Some courses offered at up-island BOCES campuses could be coming to the North Fork.
David Gamberg, superintendent of the Southold and Greenport school districts, says he’s had preliminary discussions with officials at Eastern Long Island Hospital and Peconic Landing to develop a local nursing assistant program.
In addition to the planned student communications center in Southold, which nearby school districts would share, Mr. Gamberg said he’s exploring the feasibility of creating other courses to help students become college- or career-ready upon graduating from high school.
A nursing assistant program for students could be established by the 2016-17 school year, he estimates.
“This is a golden opportunity for students on the East End to take advantage of facilities right in our backyard,” Mr. Gamberg said, referring to ELIH, Peconic Landing and San Simeon by the Sound Center for Nursing & Rehabilitation, all in Greenport. “We could structure a program where they take the required classes like anatomy and then students can become certified and pursue a career in medicine.
“I’d like to not see it only as vocational training,” he added, “but more as a pathway to post-secondary education.”
Bob Syron, CEO of Peconic Landing, described the idea as a “career stepping stone” for students. He said Peconic Landing will be a good resource because it currently has a certified nursing assistant program.
“There will be a tremendous need for health care providers and a partnership between us and the schools is just a no-brainer,” he said. “It’s a great plan to ensure our future in the area of health care.”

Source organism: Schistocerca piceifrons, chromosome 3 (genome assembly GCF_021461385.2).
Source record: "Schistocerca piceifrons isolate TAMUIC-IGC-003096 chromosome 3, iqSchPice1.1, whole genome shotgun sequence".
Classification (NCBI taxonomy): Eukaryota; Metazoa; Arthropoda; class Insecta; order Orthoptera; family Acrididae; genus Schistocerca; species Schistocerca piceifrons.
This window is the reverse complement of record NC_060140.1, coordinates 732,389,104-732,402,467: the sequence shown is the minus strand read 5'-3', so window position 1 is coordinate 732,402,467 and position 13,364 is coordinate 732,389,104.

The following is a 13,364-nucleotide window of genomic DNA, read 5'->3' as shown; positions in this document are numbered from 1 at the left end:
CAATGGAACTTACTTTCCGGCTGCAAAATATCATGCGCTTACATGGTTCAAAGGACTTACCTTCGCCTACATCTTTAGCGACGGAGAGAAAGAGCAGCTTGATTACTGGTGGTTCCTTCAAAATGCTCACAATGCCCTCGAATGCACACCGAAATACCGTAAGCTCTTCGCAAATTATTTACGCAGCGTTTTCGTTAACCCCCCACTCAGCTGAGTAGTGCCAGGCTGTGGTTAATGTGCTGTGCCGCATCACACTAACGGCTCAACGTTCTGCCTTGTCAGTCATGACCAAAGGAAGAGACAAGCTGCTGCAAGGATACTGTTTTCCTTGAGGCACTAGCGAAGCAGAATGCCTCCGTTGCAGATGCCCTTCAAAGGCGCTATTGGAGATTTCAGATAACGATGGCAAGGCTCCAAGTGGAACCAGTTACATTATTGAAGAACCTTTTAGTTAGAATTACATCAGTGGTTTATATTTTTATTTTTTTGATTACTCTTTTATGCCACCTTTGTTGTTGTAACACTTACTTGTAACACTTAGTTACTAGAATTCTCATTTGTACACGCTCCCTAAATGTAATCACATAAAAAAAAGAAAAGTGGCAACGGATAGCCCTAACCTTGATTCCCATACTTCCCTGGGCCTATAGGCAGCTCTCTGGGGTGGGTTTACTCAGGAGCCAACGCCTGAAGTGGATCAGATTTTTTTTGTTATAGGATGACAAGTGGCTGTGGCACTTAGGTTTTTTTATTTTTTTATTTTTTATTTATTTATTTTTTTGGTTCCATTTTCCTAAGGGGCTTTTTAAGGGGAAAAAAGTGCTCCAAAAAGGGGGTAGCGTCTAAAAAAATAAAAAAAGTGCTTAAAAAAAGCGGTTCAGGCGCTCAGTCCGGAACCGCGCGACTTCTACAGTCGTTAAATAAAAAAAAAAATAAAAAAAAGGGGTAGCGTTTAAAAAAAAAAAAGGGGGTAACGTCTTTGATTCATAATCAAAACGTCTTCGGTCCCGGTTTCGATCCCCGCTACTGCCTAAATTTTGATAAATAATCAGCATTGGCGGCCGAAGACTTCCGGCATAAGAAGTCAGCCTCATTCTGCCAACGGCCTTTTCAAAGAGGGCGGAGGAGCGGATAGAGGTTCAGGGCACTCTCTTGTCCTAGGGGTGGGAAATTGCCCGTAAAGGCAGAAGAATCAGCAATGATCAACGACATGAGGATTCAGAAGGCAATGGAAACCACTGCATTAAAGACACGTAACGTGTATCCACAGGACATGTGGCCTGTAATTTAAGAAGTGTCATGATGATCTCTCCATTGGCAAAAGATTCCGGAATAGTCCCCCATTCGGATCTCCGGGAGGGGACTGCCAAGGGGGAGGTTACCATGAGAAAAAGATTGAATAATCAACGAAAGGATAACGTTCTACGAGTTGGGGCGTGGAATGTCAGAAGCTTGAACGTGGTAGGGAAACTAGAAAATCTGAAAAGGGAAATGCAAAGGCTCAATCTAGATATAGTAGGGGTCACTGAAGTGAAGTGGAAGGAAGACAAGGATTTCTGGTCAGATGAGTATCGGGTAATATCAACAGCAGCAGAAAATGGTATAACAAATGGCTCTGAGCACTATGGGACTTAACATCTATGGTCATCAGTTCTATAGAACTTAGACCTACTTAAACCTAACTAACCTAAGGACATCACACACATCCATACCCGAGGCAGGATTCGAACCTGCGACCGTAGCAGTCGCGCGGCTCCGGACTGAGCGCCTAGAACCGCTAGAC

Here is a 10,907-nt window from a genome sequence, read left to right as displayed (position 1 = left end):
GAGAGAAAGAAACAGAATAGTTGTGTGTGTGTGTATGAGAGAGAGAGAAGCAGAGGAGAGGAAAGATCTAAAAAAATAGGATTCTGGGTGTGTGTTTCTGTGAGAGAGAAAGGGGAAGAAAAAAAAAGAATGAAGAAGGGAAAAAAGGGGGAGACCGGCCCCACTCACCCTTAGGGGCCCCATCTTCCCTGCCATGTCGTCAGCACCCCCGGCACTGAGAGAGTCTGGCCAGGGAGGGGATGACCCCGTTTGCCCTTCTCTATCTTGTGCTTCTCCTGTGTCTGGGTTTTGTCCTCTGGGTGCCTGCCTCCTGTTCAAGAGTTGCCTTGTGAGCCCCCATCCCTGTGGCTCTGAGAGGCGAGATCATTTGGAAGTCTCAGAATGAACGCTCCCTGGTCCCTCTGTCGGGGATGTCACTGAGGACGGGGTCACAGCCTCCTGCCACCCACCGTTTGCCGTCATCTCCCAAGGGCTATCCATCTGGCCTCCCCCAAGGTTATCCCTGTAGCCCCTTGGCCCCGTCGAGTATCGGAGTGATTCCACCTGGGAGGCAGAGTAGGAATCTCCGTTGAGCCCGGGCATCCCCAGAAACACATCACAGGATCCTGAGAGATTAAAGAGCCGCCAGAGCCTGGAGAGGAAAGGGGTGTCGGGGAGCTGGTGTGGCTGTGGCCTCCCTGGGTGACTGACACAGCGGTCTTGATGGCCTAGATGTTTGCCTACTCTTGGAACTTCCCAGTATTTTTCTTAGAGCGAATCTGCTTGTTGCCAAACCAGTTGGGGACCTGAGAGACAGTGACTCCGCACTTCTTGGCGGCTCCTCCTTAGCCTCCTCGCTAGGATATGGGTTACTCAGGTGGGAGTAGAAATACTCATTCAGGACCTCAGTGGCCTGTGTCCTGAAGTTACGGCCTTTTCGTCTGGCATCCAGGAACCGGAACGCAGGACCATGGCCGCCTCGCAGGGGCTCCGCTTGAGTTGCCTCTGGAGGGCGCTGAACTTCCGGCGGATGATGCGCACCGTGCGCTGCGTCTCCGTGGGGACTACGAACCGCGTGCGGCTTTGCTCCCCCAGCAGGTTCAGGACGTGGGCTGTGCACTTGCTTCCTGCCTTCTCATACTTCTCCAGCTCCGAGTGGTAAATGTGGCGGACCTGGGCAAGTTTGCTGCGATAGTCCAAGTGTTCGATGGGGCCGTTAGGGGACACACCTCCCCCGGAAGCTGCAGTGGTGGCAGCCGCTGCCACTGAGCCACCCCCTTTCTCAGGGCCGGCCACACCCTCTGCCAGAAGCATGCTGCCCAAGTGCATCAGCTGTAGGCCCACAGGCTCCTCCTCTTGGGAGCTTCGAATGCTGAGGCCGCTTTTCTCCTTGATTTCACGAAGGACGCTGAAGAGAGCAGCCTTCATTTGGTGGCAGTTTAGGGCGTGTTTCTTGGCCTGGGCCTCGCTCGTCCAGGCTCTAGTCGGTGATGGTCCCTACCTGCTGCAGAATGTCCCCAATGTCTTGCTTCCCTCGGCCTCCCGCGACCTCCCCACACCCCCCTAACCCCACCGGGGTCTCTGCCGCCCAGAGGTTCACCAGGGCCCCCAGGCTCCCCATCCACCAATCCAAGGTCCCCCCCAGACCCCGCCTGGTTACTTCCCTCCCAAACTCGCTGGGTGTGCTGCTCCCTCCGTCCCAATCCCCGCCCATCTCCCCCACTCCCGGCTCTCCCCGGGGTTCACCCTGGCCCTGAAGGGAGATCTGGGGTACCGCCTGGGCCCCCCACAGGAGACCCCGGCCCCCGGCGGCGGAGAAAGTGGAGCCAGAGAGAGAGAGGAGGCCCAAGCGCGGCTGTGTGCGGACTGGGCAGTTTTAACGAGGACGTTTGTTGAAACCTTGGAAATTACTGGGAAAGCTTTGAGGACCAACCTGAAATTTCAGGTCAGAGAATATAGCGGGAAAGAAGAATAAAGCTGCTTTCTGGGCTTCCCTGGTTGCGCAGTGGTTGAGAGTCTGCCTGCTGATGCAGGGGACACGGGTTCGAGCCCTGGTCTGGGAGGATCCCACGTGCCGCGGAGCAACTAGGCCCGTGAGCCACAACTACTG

Linda Goldsmith, a longtime member of the Oysterponds Board of Education in Orient, described providing vocational training on the North Fork as a “dream.” She said she’d like to see Greenport expand its automotive program to include auto body work and all the districts establish a shared marine biology program.
“Whatever you can bring back here is better,” she said of establishing BOCES courses on the North Fork. “The more we can share the better, so that kids could use those programs as stepping stones to put themselves through in college.”
Mattituck-Cutchogue School District Superintendent Anne Smith said she’s been in talks with Mr. Gamberg and BOCES about expanding educational opportunities, such as creating a agricultural vocational program.
“Anytime we can provide opportunities for students without them having to travel, we’re open and interested in doing it,” she said.
Mr. Gamberg said he’s researching how teachers can receive credentials for the vocational courses and is determining how they would fit in the master schedule.
He said he’s also figuring out how local districts can share programs effectively and what the transportation issues will be.
“It’s better than traveling farther,” he said, “but it has be done in a practical way.”